Retailers should focus on value for money to attract and retain customers if they want to survive and prosper beyond the recession, Sir Terry Leahy, the chief executive of Britain's biggest supermarket chain Tesco said yesterday (11 June).

Speaking at a conference organised by the British Retail Consortium (BRC) in London, Sir Terry said: "In hard times consumers want proof that businesses are battling for them. That doesn't mean simply cutting prices - it means delivering value.

"Retailers who do their best to help consumers will be rewarded with loyalty, not just today but when recovery comes.

"It won't be easy, it will be hard work and it will demand change. But our industry has survived recessions before and we will survive this one too."

Tesco, which is also the UK's second largest clothing retailer with labels such as Florence & Fred and Cherokee, has already taken the lead by cutting prices of over 700 key clothing lines.

Bargains include men's suits for GBP25 (US$41), ladies' suits for GBP15, and men's T-shirts for GBP4 - and even a complete school uniform for just GBP3.75.

Leahy defined value as "premium quality at a better price" and said shoppers are bargain hunting more to get that quality.

He added that while the situation in the high street is "very fluid at the moment, confidence is slowly seeping back" - and that retailers should prepare themselves now for the eventual recovery.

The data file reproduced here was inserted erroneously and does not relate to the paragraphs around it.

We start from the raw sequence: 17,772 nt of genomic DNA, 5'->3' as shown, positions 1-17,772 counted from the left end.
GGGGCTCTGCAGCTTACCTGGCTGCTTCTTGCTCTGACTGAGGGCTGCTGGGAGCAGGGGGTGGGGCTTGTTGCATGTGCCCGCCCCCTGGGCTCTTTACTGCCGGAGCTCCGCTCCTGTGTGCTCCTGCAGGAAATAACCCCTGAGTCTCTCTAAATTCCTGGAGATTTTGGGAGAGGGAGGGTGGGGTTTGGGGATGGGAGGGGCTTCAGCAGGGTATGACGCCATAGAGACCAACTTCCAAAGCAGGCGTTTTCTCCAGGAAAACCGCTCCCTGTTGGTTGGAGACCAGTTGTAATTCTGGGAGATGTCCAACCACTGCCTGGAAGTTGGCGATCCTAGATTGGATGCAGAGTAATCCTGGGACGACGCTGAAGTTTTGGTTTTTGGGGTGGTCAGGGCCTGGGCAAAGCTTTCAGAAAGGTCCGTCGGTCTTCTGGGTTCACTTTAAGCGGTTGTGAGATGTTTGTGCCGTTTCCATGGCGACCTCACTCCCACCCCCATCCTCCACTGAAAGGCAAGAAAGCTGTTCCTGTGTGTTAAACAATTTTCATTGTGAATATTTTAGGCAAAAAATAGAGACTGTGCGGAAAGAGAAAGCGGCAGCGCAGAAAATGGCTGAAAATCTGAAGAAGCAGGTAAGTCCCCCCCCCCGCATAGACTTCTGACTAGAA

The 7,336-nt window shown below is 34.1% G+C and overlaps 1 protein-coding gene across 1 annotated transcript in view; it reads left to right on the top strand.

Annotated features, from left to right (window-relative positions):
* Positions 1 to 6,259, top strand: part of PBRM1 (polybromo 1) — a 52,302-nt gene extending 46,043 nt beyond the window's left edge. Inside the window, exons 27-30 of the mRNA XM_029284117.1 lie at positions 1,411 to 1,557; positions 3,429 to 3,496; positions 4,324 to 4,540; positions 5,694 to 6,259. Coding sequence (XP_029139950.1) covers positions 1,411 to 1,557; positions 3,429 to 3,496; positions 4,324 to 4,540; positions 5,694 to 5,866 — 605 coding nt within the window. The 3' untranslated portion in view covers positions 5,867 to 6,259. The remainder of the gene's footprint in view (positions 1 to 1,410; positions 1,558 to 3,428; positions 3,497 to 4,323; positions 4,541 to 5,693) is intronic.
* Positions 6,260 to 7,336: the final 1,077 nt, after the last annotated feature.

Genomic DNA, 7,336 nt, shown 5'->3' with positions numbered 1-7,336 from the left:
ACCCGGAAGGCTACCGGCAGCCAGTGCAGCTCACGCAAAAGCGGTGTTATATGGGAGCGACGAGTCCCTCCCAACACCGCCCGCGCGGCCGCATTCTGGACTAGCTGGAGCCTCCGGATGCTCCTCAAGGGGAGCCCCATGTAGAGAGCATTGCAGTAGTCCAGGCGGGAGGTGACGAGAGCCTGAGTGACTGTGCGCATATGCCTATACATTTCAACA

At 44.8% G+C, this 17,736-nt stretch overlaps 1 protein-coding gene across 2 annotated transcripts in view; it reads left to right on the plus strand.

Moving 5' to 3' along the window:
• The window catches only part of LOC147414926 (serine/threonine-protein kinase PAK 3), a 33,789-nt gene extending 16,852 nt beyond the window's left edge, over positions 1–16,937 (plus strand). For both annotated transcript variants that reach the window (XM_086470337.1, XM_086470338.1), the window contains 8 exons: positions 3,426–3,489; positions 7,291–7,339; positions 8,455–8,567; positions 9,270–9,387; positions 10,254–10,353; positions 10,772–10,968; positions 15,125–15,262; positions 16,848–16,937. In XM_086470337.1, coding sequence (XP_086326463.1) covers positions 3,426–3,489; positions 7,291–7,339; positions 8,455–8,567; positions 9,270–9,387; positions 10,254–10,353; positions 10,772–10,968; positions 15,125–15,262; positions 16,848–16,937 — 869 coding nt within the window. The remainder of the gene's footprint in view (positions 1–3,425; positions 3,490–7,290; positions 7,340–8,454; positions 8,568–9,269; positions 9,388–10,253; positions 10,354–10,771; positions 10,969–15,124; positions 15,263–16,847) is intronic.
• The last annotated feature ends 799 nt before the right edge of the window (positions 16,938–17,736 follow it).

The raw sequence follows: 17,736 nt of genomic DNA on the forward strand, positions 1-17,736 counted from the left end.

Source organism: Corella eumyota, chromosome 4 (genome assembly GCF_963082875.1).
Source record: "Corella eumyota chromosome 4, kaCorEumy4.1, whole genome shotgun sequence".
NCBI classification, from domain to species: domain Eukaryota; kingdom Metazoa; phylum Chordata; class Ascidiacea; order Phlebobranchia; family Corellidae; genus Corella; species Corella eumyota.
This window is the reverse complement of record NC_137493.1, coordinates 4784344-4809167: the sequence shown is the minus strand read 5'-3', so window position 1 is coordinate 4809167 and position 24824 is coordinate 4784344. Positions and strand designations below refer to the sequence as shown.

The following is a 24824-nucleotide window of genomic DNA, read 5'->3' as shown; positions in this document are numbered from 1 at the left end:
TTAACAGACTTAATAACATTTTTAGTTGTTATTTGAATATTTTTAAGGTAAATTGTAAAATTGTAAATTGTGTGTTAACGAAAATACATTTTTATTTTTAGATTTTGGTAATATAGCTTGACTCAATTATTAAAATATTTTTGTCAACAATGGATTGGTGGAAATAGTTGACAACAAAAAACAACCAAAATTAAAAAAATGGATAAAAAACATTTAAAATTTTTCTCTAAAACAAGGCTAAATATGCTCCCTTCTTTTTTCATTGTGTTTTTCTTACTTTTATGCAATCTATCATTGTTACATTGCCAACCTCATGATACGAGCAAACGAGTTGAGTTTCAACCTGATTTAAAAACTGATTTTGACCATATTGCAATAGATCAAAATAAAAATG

When that happens, issues like climate change, a rising population, the pressure on natural resources and the ageing population will come to the fore again.

"We need to keep an eagle eye on these trends, which will change not just the retail sector and how we operate, but what consumers demand.

"Consumers' desire to go green - which has not disappeared - will re-emerge with even greater prominence...I think that they will reward companies that are green and offer green products and services."

He also believes that having found the internet is a source of bargains during the recession, retailers will need to continue to offer great online services.

Tesco is set to launch an online fashion store later this year to sell its own lines as well as those from about a dozen young fashion brands.

Leahy also noted that international opportunities, particularly in China and India which are home to almost 40% of the world's population, shouldn't be ignored.

"All of these trends spell change to not just how we do business, but for the entire supply chain," he concluded.

"And the change needs to start now, so that companies are well placed for the upturn when it comes."